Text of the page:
On a clear winter day in Russia’s far east, a huge cat races across the glittering snow, chased by a helicopter. As a sharpshooter with rifle in hand leans out of the helicopter, the tiger leaps up a tree and roars a challenge. The man fires. The helicopter lands, and its occupants cautiously approach the stricken beast.
ARE the men poachers? No, they are researchers who use tranquilizer darts. They have come to study one of the most endangered animals on earth, the elusive Siberian tiger.
A Magnificent Creature
Siberian tigers once roamed Korea, northern China, Mongolia, and as far west as Lake Baikal, in Russia. But over the past century, their numbers have dwindled. Their last retreat is a remote range of mountains north of Vladivostok, Russia, by the Sea of Japan.
Tigers get to know each other well by their scent, and this allows male tigers to seek out females when it is time to mate. Tiger cubs are born two or three at a time, blind and squirming. Unlike kittens, however, Siberian tigers never learn to purr. Growling softly, they drink their mother’s milk for five or six months and then begin to eat meat. Initially they go on hunting trips with their mother but are not ready to hunt on their own until 18 months of age. Young tigers may stay with their mother for up to two years. Then they leave and establish their own territory.
In the wild, some of these tigers grow to be very large. Males may weigh about 600 pounds [270 kg] and reach a length of more than ten feet [3 m], including the tail. The tigers are well-equipped for cold, snowy winters. Thick fur covers their body, and the tiger’s huge feet are padded with fur that serves as a snowshoe.
Siberian tigers have a pattern of dark stripes on orange fur. Unique to each tiger, their stripes make it possible to distinguish one tiger from another as surely as fingerprints distinguish people. In the forest the tiger’s markings and colors often make a stationary tiger undetectable. But if a tiger comes out in the open in winter, it shows up clearly against the snow. This visibility in winter does not escape the notice of the tiger’s only predator, man.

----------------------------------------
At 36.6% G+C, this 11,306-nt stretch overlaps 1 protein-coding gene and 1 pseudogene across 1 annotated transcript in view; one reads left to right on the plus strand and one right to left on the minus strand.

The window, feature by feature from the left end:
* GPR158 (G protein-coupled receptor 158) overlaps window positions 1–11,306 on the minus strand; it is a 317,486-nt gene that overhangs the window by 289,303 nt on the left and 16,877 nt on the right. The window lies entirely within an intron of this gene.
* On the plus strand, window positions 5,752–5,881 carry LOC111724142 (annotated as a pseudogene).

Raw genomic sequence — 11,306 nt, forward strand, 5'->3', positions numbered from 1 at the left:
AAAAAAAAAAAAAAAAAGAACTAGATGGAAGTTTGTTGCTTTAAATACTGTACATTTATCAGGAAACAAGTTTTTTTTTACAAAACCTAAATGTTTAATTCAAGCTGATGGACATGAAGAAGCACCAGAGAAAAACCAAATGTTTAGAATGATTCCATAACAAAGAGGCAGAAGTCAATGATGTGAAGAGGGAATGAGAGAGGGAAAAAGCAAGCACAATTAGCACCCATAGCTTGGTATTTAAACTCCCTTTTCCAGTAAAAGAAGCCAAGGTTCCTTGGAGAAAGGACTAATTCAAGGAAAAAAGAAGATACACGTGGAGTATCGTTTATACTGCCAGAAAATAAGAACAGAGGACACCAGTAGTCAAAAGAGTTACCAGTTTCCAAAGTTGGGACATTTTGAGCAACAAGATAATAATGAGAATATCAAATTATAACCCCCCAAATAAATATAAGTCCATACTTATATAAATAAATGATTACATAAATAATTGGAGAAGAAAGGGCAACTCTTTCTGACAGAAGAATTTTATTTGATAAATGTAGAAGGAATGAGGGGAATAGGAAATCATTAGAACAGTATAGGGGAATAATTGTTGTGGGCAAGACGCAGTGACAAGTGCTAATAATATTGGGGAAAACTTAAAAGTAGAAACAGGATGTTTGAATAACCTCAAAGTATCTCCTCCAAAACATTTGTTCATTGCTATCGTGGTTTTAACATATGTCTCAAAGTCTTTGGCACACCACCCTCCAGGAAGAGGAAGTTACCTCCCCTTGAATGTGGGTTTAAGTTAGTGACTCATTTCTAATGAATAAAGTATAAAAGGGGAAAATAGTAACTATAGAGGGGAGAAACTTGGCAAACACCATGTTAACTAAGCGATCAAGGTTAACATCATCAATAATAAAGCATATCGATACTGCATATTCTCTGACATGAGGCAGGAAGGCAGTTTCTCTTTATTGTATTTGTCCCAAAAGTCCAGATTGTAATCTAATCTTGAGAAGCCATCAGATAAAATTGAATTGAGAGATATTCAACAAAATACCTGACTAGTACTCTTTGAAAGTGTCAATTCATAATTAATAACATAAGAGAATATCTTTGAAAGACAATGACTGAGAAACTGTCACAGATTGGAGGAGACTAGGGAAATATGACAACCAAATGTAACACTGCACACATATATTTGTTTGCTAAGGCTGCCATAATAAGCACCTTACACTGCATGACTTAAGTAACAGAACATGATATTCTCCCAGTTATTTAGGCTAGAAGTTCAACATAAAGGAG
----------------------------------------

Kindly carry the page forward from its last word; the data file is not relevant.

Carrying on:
Its Survival Threatened
To survive, the Siberian tiger must bring down large animals, including deer, elk, and boars. But such prey have become few in the wilds of eastern Siberia. A forest area of 500 square miles [1,000 km2] might provide enough game for only four or five tigers. So if Siberian tigers are to survive in the wild, they must have sufficient territory.
For many years Siberia’s immense and inaccessible forests provided ideal territory for these great tigers. Humans, who pose the only serious threat to the cats’ existence, seldom ventured there. In recent times, however, lumber companies from abroad have been clear-cutting much of the forest cover.
As the trees disappear, so do the deer, elk, and boars, as well as the Siberian tigers. To help stop their decline, the Russian government maintains large wildlife preserves, such as the Sikhote Alin Nature Reserve. But when the tigers travel outside these areas, they expose themselves to poachers involved in the trade of exotic souvenirs. Tiger teeth, claws, bones, and pelts, including those of young cubs, all fetch a high price.
Saving the Tiger
Greater efforts are being made to save the Siberian tiger, and local inhabitants have taken the lead in these. As a result, the Siberian tiger has made a modest recovery. A census carried out in 2005 found that between 430 and 540 tigers live in Siberia.
On the other hand, Siberian tigers in captivity breed readily and do relatively well. There are more than 500 Siberian tigers in zoos around the world. So why not release some of these and replenish the number of tigers in the wild? Scientists hesitate to do that. “There is little point in releasing an animal into the wild,” one researcher explained, “unless its future safety can be assured.”
The Siberian tiger is sometimes called the Amur tiger, since these animals are now found mainly in the Amur River basin of the Russian far east.
THE LARGEST CAT
The Siberian tiger is exceeded in size by the liger, the offspring of a lion and a tigress. Ligers may grow to exceed 10 feet [3 m] in length and can weigh over 1,000 pounds [500 kg]. The liger is bred in zoos and is rarely, if ever, found in the wild.